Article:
The majority of deaths in New Zealand do not require an investigation and the death certificate is signed by the local medical doctor. For deaths that are not able to be signed by the local doctor or the death has occurred in circumstances outlined by the Coroner’s Act 2006 referral to the Coroner is required. Coronial death investigation in New Zealand follows the British model with the coroner being legally trained but has evolved to meet New Zealand’s cultural obligations.
New Zealand’s unique mix of ethnicities and its legal and cultural obligations under the Treaty of Waitangi introduces some challenges to the coronial system, in particular how coronial and forensic post-mortems are managed and conducted. These challenges include viewings, objections to post-mortems, and the returning of post-mortem samples and specimens to families. The Coroner’s Act specifically states the coroners must consider minimising the distress and offence to the family in deciding whether or not to authorise a post-mortem.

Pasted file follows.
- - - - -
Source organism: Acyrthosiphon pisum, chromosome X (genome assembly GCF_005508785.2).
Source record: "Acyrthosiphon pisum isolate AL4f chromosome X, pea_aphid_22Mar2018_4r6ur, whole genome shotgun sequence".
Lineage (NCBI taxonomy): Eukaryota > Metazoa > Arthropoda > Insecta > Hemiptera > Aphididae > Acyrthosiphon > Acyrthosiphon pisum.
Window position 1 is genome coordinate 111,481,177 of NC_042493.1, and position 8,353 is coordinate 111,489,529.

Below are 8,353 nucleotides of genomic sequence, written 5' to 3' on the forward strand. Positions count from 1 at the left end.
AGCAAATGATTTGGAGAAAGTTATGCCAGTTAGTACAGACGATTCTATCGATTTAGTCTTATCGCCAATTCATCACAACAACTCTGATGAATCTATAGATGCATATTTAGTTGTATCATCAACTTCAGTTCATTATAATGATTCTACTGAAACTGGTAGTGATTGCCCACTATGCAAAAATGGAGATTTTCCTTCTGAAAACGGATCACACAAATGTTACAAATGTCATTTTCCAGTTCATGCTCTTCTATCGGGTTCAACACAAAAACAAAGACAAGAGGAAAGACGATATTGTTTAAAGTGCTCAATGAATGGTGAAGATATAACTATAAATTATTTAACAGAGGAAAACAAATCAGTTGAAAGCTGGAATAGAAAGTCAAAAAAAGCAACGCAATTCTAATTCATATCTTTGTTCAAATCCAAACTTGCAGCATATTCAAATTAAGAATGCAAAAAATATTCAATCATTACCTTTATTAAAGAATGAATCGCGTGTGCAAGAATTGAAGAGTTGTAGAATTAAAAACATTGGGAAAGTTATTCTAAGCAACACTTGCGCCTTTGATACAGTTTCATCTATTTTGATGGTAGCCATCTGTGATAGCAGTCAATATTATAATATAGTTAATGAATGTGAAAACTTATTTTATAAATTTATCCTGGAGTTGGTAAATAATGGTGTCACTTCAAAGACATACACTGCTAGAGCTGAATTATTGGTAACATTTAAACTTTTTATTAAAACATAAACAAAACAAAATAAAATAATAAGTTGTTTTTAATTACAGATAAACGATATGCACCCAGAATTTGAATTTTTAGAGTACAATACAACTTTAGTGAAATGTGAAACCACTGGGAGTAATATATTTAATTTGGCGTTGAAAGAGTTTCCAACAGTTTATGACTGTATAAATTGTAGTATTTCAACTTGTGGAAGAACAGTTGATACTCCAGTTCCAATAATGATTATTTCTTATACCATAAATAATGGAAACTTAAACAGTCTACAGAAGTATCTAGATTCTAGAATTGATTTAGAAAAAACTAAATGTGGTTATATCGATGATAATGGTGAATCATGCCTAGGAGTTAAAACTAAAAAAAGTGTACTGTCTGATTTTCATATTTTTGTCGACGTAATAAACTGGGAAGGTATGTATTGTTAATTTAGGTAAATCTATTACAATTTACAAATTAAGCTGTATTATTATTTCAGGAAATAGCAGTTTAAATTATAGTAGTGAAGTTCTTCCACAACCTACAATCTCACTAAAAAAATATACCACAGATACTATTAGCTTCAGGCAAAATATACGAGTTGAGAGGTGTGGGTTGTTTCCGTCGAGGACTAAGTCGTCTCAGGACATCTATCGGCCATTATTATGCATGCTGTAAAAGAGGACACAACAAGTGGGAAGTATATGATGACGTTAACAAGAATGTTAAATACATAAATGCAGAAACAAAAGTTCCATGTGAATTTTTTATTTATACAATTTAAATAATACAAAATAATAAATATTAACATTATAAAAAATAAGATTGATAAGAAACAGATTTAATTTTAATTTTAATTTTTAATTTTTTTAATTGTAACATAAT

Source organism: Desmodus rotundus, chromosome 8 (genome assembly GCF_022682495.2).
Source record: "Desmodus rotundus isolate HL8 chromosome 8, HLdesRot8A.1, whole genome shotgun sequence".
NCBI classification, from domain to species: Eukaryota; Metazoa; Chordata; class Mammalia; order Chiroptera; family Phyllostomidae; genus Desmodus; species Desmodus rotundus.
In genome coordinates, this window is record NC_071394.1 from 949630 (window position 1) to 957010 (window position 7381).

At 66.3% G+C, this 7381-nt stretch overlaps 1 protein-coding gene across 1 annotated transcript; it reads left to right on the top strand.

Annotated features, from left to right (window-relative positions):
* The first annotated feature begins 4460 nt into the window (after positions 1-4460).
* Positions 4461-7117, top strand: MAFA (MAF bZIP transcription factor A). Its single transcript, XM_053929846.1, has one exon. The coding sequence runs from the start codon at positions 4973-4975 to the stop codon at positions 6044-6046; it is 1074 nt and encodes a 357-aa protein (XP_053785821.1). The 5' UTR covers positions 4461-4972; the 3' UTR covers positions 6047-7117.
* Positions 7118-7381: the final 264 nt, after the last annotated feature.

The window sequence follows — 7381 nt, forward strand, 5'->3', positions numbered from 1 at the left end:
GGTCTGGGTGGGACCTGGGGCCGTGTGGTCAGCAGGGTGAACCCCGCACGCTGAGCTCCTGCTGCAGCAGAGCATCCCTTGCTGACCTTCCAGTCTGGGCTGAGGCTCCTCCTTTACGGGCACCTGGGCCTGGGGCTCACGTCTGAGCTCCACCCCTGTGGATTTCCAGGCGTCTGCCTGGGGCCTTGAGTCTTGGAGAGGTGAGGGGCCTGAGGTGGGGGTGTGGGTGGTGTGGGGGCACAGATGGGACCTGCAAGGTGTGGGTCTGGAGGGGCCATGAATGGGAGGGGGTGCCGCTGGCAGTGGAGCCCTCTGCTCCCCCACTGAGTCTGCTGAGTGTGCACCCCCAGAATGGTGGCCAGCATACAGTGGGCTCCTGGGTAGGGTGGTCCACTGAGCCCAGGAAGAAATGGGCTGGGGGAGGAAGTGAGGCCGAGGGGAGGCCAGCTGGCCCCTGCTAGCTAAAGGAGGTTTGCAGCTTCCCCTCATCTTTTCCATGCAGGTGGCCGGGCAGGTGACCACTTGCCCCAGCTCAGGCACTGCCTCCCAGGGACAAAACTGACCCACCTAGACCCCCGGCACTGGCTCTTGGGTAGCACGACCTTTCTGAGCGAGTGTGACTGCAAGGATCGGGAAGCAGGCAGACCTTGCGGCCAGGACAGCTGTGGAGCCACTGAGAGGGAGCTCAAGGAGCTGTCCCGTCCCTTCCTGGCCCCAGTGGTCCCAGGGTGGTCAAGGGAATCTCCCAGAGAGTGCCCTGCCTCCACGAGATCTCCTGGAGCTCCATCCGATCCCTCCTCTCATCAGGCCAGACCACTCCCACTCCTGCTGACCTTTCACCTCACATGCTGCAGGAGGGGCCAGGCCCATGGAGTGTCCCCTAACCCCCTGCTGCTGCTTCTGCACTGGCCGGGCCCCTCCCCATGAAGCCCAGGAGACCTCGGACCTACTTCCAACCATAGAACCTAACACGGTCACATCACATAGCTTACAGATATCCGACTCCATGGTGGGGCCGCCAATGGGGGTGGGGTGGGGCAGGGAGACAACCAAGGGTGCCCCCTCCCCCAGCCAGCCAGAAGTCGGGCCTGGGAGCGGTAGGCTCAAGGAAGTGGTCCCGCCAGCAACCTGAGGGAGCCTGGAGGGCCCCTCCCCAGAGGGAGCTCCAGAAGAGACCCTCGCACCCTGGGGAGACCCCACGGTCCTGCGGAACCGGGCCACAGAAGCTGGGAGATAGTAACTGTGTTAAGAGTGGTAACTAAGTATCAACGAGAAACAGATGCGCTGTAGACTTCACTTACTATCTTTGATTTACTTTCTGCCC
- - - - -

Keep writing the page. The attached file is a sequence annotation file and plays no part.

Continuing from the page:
Post-mortems are conducted by both coronial and forensic pathologists with services delivered by a mixture of both private and public service providers. Forensic science services are provided a separate government entity while the death investigation is conducted by the police as New Zealand does not have specialist medical death investigators.